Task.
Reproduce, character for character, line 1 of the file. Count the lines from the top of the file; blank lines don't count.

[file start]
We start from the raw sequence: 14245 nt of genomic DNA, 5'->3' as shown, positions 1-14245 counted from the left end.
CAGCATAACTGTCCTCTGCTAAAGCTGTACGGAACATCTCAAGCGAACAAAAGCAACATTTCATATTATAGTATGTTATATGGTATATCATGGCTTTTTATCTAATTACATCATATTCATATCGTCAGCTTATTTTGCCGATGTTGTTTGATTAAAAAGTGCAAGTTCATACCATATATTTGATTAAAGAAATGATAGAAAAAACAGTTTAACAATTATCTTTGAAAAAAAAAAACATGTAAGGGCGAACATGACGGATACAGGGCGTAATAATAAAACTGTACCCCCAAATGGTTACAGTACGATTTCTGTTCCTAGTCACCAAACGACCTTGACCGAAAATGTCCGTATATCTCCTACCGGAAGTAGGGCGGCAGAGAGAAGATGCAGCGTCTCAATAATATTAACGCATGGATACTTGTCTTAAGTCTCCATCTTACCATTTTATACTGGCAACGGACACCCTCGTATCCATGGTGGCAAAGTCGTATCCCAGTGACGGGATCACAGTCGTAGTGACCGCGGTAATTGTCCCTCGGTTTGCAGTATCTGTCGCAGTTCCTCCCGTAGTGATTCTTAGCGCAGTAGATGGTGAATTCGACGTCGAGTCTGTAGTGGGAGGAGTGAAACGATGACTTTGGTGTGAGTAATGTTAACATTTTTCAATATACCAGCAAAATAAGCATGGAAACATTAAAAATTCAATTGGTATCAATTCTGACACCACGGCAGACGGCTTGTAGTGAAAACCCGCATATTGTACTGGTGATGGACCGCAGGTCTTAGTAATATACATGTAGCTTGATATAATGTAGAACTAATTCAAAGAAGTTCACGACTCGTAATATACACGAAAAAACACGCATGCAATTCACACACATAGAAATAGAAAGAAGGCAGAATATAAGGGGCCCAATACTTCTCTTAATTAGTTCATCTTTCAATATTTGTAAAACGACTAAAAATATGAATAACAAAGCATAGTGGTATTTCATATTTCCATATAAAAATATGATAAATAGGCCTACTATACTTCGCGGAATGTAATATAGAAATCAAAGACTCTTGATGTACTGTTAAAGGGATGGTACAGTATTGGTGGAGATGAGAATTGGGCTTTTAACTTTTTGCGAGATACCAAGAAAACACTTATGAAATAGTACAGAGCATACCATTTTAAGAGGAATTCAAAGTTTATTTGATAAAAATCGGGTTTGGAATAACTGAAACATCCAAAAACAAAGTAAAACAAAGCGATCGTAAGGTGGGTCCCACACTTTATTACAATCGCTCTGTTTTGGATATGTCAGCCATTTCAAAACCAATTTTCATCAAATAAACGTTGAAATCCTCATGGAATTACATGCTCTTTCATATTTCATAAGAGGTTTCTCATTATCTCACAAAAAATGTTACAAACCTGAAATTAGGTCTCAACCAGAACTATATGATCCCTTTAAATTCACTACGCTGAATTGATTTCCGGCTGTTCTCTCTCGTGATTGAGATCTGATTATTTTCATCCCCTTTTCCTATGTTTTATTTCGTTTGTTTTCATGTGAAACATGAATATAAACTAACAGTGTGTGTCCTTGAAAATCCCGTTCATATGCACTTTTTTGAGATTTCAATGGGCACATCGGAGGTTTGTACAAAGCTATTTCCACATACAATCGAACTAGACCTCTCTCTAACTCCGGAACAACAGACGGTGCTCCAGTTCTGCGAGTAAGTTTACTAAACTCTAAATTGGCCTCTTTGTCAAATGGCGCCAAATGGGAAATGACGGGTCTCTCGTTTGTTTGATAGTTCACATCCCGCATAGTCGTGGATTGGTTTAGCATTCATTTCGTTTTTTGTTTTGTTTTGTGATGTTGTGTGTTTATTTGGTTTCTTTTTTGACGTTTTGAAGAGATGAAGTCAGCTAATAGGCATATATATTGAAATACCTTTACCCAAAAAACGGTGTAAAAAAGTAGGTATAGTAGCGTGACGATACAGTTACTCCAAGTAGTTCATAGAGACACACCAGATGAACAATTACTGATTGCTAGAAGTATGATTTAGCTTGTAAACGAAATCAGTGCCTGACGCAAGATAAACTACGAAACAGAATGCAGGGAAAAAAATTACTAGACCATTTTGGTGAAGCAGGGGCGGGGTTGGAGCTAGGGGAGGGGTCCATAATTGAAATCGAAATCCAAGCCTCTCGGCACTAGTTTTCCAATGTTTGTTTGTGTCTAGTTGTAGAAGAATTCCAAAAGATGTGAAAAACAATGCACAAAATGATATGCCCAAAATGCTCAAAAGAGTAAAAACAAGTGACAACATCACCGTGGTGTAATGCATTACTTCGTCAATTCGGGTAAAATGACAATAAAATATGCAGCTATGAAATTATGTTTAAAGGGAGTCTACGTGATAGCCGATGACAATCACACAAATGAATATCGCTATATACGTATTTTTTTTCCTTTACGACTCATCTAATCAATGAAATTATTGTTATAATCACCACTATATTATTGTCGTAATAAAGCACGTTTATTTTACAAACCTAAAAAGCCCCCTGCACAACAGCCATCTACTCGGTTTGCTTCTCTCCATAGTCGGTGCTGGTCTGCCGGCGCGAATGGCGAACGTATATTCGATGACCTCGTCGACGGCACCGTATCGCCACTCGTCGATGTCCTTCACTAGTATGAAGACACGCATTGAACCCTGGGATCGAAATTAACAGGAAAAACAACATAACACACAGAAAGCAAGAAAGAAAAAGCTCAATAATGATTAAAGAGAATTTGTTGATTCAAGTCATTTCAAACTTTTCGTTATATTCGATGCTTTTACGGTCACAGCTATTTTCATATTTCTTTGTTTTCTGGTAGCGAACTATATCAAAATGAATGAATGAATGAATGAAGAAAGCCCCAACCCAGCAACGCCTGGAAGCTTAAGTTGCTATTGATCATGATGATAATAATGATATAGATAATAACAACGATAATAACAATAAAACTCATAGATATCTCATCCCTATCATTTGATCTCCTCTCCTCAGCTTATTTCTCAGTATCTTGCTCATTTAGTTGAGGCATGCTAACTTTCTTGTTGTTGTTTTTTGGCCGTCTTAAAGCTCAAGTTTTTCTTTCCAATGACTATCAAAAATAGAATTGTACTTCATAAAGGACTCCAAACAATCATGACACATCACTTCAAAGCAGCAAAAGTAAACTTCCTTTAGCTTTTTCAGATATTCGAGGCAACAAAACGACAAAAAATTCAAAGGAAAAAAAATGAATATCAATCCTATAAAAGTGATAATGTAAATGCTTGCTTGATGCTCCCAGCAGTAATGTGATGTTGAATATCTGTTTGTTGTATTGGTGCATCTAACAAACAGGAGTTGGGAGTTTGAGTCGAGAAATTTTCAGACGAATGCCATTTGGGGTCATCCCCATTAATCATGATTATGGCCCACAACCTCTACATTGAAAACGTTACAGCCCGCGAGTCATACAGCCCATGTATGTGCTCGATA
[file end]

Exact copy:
We start from the raw sequence: 14245 nt of genomic DNA, 5'->3' as shown, positions 1-14245 counted from the left end.